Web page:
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The Apache Tomcat Connector - Generic HowTo

LoadBalancer HowTo

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Introduction

A load balancer is a worker that does not directly communicate with Tomcat. Instead it is responsible for the management of several "real" workers, called members or sub workers of the load balancer.

This management includes:

  • Instantiating the workers in the web server.
  • Using the worker's load-balancing factor, perform weighted load balancing (distributing load according to defined strengths of the targets).
  • Keeping requests belonging to the same session executing on the same Tomcat (session stickyness).
  • Identifying failed Tomcat workers, suspending requests to them and instead falling-back on other workers managed by the load balancer.
  • Providing status and load metrics for the load balancer itself and all members via the status worker interface.
  • Allowing to dynamically reconfigure load-balancing via the status worker interface.

Workers managed by the same load balancer worker are load-balanced (based on their configured balancing factors and current request or session load) and also secured against failure by providing failover to other members of the same load balancer. So a single Tomcat process death will not "kill" the entire site.

Some of the features provided by a load balancer are even interesting, when only working with a single member worker (where load balancing is not possible).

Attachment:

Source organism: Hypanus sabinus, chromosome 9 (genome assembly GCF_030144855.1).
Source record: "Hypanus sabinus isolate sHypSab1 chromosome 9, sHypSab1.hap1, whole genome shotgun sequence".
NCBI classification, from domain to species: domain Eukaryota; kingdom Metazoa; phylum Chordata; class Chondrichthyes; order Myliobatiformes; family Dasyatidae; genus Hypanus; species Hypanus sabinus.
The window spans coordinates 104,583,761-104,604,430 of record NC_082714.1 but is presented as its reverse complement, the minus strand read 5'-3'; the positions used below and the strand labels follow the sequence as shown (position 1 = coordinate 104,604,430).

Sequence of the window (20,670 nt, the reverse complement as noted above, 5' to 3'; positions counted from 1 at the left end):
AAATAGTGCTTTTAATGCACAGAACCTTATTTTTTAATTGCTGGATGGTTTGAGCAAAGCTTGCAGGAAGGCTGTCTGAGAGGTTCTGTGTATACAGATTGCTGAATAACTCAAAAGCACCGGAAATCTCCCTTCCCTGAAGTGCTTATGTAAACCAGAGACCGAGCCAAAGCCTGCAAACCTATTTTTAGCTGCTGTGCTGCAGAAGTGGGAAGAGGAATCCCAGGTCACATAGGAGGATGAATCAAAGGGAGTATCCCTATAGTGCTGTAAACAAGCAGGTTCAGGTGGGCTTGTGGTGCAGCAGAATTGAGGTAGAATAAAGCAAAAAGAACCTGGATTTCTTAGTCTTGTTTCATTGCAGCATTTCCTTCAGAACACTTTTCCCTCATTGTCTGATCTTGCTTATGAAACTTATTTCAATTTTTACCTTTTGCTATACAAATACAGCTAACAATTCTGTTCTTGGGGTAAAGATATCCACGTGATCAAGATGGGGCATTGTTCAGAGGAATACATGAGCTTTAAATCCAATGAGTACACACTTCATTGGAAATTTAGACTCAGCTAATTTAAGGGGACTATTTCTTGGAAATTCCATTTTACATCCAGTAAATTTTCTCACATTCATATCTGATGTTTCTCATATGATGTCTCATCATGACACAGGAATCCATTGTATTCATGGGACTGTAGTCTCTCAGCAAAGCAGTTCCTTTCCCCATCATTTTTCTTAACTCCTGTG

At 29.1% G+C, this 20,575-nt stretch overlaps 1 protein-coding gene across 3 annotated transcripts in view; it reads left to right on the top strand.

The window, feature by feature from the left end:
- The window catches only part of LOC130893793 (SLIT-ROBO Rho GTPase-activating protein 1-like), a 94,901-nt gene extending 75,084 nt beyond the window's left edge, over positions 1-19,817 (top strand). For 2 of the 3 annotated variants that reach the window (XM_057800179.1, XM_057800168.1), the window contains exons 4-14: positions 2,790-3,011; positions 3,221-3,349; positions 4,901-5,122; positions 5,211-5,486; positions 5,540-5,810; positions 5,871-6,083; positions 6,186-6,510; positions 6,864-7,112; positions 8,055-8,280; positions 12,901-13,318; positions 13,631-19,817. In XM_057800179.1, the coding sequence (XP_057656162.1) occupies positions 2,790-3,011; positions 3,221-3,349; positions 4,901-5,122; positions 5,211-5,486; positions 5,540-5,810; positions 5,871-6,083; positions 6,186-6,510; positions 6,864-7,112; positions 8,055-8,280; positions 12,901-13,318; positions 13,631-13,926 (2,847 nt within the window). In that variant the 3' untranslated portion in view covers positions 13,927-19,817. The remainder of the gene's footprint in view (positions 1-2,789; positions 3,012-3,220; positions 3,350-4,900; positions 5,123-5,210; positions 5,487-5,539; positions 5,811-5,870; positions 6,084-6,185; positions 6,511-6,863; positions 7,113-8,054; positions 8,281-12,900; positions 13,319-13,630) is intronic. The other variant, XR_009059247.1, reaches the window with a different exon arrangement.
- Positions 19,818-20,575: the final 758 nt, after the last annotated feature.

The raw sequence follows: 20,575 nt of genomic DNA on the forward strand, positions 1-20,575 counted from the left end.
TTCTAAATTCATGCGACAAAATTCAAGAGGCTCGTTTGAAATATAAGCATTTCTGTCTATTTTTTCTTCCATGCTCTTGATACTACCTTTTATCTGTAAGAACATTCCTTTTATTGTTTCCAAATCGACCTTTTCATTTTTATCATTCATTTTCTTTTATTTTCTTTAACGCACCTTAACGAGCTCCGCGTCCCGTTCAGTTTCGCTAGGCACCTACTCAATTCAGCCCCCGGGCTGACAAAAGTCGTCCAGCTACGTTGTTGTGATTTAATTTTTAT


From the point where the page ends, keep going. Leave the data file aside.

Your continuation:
Basic Load Balancer Properties

A worker is configured as a load balancer by setting its worker type to lb.

The following table specifies some properties used to configure a load balancer worker:

  • balance_workers is a comma separated list of names of the member workers of the load balancer. These workers are typically of type ajp13. The member workers do not need to appear in the worker.list property themselves, adding the load balancer to it suffices.
  • sticky_session specifies whether requests with SESSION ID's should be routed back to the same Tomcat instance that created the session. You can set sticky_session to False when Tomcat is using a session manager which can share session data across multiple instances of Tomcat - or if your application is stateless. By default sticky_session is set to True.
  • lbfactor can be added to each member worker to configure individual strengths for the members. A higher lbfactor will lead to more requests being balanced to that worker. The factors must be given by integers and the load will be distributed proportional to the factors given. Higher factors lead to more requests.
  # The load balancer worker balance1 will distribute